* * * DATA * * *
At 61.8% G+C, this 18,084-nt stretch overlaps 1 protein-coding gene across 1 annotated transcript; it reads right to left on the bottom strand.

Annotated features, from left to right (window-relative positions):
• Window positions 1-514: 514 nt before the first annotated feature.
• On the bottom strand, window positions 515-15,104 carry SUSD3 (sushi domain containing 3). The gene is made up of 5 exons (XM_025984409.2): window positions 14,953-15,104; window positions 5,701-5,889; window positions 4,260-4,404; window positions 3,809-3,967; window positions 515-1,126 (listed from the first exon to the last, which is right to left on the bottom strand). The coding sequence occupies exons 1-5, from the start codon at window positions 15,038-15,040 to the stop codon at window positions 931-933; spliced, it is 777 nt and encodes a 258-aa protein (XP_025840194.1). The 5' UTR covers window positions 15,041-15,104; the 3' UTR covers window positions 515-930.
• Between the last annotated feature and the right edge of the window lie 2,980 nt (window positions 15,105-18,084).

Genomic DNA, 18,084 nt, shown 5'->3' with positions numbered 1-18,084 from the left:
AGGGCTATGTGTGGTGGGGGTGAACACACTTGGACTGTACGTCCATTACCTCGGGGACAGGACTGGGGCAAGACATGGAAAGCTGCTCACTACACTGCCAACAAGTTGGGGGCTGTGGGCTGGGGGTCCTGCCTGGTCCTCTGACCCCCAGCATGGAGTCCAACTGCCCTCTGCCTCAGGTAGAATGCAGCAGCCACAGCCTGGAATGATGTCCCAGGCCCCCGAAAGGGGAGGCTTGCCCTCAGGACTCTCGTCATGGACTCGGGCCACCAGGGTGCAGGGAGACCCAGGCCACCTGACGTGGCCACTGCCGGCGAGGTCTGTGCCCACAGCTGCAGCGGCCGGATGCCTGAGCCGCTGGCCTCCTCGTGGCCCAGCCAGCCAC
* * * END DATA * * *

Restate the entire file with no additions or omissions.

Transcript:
At 61.8% G+C, this 18,084-nt stretch overlaps 1 protein-coding gene across 1 annotated transcript; it reads right to left on the bottom strand.

Annotated features, from left to right (window-relative positions):
• Window positions 1-514: 514 nt before the first annotated feature.
• On the bottom strand, window positions 515-15,104 carry SUSD3 (sushi domain containing 3). The gene is made up of 5 exons (XM_025984409.2): window positions 14,953-15,104; window positions 5,701-5,889; window positions 4,260-4,404; window positions 3,809-3,967; window positions 515-1,126 (listed from the first exon to the last, which is right to left on the bottom strand). The coding sequence occupies exons 1-5, from the start codon at window positions 15,038-15,040 to the stop codon at window positions 931-933; spliced, it is 777 nt and encodes a 258-aa protein (XP_025840194.1). The 5' UTR covers window positions 15,041-15,104; the 3' UTR covers window positions 515-930.
• Between the last annotated feature and the right edge of the window lie 2,980 nt (window positions 15,105-18,084).

Genomic DNA, 18,084 nt, shown 5'->3' with positions numbered 1-18,084 from the left:
AGGGCTATGTGTGGTGGGGGTGAACACACTTGGACTGTACGTCCATTACCTCGGGGACAGGACTGGGGCAAGACATGGAAAGCTGCTCACTACACTGCCAACAAGTTGGGGGCTGTGGGCTGGGGGTCCTGCCTGGTCCTCTGACCCCCAGCATGGAGTCCAACTGCCCTCTGCCTCAGGTAGAATGCAGCAGCCACAGCCTGGAATGATGTCCCAGGCCCCCGAAAGGGGAGGCTTGCCCTCAGGACTCTCGTCATGGACTCGGGCCACCAGGGTGCAGGGAGACCCAGGCCACCTGACGTGGCCACTGCCGGCGAGGTCTGTGCCCACAGCTGCAGCGGCCGGATGCCTGAGCCGCTGGCCTCCTCGTGGCCCAGCCAGCCAC